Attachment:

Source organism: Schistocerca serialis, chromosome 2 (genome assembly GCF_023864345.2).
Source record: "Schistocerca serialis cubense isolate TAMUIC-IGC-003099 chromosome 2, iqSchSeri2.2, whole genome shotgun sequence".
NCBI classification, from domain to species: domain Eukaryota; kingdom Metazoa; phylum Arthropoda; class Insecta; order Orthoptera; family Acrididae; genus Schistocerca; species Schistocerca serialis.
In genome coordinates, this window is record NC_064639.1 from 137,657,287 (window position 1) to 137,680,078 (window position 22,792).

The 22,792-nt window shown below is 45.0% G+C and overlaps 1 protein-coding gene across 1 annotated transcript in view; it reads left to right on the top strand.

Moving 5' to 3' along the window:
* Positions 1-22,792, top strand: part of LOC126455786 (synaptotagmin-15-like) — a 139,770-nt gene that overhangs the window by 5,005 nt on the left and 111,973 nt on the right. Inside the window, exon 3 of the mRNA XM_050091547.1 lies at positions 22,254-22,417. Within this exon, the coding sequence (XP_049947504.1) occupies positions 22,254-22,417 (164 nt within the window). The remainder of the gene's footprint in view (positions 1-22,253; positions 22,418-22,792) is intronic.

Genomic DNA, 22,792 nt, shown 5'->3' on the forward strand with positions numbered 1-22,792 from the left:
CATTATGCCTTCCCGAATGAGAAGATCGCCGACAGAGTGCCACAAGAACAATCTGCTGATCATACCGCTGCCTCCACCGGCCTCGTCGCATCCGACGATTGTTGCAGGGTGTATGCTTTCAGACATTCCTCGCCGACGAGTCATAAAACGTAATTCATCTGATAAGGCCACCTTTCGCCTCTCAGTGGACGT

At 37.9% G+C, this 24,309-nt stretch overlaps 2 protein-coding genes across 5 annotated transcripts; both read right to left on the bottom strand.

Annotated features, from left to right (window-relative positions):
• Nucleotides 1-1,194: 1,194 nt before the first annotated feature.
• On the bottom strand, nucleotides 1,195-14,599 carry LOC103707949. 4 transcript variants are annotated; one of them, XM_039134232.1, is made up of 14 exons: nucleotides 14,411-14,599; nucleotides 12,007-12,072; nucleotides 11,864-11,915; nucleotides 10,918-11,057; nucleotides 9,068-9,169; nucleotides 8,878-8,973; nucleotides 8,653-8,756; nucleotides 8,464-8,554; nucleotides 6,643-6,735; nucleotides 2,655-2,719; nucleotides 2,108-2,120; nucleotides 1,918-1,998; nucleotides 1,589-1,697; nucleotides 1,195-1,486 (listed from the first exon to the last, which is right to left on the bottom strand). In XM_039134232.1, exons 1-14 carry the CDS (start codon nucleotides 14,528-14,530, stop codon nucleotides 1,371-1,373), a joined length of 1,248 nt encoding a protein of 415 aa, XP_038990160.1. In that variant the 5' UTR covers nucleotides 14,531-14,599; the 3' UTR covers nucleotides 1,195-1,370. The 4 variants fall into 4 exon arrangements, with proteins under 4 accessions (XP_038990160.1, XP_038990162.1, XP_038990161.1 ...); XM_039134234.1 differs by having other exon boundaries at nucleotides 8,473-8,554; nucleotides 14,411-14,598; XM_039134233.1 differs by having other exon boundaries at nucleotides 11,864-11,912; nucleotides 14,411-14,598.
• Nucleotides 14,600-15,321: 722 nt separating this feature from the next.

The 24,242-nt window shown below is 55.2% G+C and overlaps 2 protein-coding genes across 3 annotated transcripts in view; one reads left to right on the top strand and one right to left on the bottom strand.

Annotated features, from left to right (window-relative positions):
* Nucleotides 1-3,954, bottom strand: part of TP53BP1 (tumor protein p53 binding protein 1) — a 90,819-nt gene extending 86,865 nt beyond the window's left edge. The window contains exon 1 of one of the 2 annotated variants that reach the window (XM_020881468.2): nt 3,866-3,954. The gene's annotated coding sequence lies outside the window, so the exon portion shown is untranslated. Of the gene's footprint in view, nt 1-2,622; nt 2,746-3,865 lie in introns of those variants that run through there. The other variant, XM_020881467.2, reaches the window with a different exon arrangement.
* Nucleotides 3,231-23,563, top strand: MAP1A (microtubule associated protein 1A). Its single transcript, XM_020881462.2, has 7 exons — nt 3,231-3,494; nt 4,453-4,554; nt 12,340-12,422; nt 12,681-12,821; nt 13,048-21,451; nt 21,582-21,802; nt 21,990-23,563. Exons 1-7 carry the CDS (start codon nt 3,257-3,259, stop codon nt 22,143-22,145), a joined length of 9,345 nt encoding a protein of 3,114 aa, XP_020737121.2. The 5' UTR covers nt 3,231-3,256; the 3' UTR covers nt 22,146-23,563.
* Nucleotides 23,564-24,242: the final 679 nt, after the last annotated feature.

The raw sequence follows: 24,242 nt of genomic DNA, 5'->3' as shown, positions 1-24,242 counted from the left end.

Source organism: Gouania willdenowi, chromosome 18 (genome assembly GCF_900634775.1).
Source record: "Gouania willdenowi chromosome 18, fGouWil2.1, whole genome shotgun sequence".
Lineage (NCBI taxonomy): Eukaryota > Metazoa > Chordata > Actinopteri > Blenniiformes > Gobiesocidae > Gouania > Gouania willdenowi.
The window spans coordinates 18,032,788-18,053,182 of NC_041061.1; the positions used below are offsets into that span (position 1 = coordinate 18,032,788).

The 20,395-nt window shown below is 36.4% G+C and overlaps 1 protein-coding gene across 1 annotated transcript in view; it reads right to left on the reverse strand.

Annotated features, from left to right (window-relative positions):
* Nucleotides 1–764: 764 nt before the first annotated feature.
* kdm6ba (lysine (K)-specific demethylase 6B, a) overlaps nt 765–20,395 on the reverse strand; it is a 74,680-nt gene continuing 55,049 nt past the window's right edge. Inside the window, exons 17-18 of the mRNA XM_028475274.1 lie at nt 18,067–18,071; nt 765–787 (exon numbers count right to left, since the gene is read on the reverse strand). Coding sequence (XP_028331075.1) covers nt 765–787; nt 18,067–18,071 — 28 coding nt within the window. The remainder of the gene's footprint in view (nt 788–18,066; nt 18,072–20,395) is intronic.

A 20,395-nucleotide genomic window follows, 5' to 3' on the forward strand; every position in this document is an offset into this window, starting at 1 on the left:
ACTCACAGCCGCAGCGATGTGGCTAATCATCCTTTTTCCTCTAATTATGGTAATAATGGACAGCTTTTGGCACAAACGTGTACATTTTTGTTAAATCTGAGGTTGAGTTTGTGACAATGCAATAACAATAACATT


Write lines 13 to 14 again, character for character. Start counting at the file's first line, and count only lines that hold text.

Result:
• On the bottom strand, nucleotides 1,195-14,599 carry LOC103707949. 4 transcript variants are annotated; one of them, XM_039134232.1, is made up of 14 exons: nucleotides 14,411-14,599; nucleotides 12,007-12,072; nucleotides 11,864-11,915; nucleotides 10,918-11,057; nucleotides 9,068-9,169; nucleotides 8,878-8,973; nucleotides 8,653-8,756; nucleotides 8,464-8,554; nucleotides 6,643-6,735; nucleotides 2,655-2,719; nucleotides 2,108-2,120; nucleotides 1,918-1,998; nucleotides 1,589-1,697; nucleotides 1,195-1,486 (listed from the first exon to the last, which is right to left on the bottom strand). In XM_039134232.1, exons 1-14 carry the CDS (start codon nucleotides 14,528-14,530, stop codon nucleotides 1,371-1,373), a joined length of 1,248 nt encoding a protein of 415 aa, XP_038990160.1. In that variant the 5' UTR covers nucleotides 14,531-14,599; the 3' UTR covers nucleotides 1,195-1,370. The 4 variants fall into 4 exon arrangements, with proteins under 4 accessions (XP_038990160.1, XP_038990162.1, XP_038990161.1 ...); XM_039134234.1 differs by having other exon boundaries at nucleotides 8,473-8,554; nucleotides 14,411-14,598; XM_039134233.1 differs by having other exon boundaries at nucleotides 11,864-11,912; nucleotides 14,411-14,598.
• Nucleotides 14,600-15,321: 722 nt separating this feature from the next.